How do we apply this parable to ourselves? As I mentioned, I think it gives us great confirmation of our efforts to unleash the Gospel because we see that we too are ardently desired by Jesus Christ to go out into the vineyard and work toward building it up. Whether we come at this early or late, God wants us out there, God wants us engaged. As it is so brilliantly put in my pastoral letter: there are no bystanders. The master, the landowner, the small business guy, doesn’t want any bystanders in the marketplace. Nobody’s on the bench, everybody has to contribute.

I think that our brothers in the Capella Sistina give us a great example of this service of the kingdom of God. See, their being here, as Msgr. Palombella has said so many times, is not simply an aesthetic or cultural event; they’re here on a mission to evangelize. They’re in the vineyard. They are witnessing to the beauty of the mystery of faith by making beautiful the presence of that mystery in the sacred liturgy. That’s their mission. That’s why they left all the good food and the comforts of Rome to be here in our city. Coney dogs are good but they’re not as good as spaghetti alla corbonara.

But they’re here for this mission. To help explain it, if I might take the time to quote Pope Benedict XVI, who affirmed the relationship between sacred song and the new evangelization, “Vatican II’s constitution on the liturgy,” the pope says, “recalls the importance of sacred music in the mission ad gentes. Even in countries of ancient evangelization, such as Italy, sacred music with its own great tradition – which is our western tradition – can have and indeed has, an important task to encourage the rediscovery of God as well as a renewed approach to the Christian message and to the mysteries of the faith.” This is the mission because of the talent God gave them that they have taken up – to draw people to Christ by showing people Christ’s beauty.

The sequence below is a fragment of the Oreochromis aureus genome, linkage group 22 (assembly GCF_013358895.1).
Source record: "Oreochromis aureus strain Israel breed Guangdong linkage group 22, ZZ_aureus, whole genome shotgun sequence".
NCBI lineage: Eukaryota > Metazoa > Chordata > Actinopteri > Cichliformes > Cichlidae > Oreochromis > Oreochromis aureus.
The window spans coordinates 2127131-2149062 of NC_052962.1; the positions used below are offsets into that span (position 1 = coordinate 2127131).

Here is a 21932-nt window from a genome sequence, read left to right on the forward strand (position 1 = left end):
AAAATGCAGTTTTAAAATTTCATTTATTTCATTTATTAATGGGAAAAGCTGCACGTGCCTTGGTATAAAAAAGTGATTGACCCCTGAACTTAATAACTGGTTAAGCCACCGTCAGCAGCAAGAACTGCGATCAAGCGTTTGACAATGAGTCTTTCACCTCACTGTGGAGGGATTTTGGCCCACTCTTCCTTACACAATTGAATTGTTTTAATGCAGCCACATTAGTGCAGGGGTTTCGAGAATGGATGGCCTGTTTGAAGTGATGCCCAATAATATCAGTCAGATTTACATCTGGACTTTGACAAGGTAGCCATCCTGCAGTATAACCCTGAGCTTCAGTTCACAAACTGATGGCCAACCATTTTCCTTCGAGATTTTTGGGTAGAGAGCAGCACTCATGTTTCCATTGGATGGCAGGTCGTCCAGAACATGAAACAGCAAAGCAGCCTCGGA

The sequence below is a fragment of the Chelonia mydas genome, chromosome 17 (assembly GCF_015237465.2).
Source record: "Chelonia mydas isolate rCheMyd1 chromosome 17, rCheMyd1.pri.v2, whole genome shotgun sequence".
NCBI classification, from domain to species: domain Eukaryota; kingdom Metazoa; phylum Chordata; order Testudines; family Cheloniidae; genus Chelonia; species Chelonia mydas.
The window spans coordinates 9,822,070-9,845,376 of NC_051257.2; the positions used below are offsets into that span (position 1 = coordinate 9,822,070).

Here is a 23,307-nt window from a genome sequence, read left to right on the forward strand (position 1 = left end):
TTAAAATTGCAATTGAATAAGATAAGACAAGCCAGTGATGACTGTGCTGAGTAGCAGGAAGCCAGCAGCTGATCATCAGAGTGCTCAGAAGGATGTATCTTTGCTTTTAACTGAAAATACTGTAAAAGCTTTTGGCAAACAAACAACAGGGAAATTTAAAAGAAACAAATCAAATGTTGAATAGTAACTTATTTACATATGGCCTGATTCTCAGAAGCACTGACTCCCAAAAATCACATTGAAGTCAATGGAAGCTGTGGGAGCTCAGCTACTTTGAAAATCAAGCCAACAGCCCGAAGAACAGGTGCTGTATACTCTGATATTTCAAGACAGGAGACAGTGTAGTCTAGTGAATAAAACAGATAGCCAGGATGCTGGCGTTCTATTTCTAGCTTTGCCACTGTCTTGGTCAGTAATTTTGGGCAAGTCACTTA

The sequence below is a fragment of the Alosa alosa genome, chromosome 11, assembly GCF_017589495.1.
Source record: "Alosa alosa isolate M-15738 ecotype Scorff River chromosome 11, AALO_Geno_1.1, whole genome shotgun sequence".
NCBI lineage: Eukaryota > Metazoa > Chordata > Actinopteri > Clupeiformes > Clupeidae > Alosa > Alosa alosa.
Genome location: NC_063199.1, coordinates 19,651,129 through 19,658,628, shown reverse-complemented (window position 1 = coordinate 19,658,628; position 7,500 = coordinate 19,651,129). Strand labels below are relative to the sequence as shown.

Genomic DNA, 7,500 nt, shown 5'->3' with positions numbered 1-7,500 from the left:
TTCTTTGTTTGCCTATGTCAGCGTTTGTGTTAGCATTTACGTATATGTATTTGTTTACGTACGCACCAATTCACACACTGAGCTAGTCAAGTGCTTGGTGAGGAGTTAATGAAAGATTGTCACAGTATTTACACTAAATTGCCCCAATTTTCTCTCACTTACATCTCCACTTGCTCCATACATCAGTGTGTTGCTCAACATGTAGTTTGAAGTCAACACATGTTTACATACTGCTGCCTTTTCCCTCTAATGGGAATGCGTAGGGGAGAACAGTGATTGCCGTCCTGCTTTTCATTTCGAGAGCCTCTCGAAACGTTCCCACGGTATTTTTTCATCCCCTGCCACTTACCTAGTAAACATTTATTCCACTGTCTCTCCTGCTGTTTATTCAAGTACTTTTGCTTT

As I was thinking about this little axiom that I formulated, what occurred to me last night when the choir sang the setting of Adoramus te Christe, We adore you, O Christ, and we bless you because by your holy cross you have redeemed the world, we have a very poignant presentation of the point I’m trying to make, because to the natural mind, crucifixion is an ugly, brutal reality from which any ordinary human being would want to shield his or her face. But by the artistry of the composer and the artistry of the choir, what might have been looked at as ugly is now presented in its beauty, the beauty of Christ in His self-giving. That’s one example, a way to understand what their mission is.

And in understanding the choir’s evangelical mission, we are called to think again about our mission, the one each of us has. See, we’re not simply recipients of their evangelizing service; their presence here is an impetus for us, to each of us to look at his or her life and say “What’s my talent? What can I contribute? Where do I need to go in the vineyard? Is it my job to prune? Is it my job to weed? Is it my job to hoe? To harvest?” but we all must be engaged in the work of letting the world see how beautiful Christ is because that’s what the landowner wants. That’s why he’s so aggressive, because he wants everybody to have his father and his father’s love. And, they also give us an example that as we go about our work of evangelization, we should do it beautifully. It shouldn’t be ugly. It should have the light and brightness of the very face of Jesus Christ.

So, let us then proceed to offer the Holy Sacrifice. Let us understand that whether you come to this operation early or late, we all get the same reward. We get to eat the body of Jesus Christ and drink his blood. A reward that is beyond all reckoning. And, as we receive the reward let us be renewed in our commitment to work for the rest of our days so that others may come to know what we know, that in the Passover of Jesus Christ all things are secure and made new, and what might have been thought ugly is transformed into beauty – the beauty of our self-giving united to the self-giving, the sacrifice, of Jesus Christ.

We adore you, O Christ and we praise you because by your holy cross you have redeemed the world.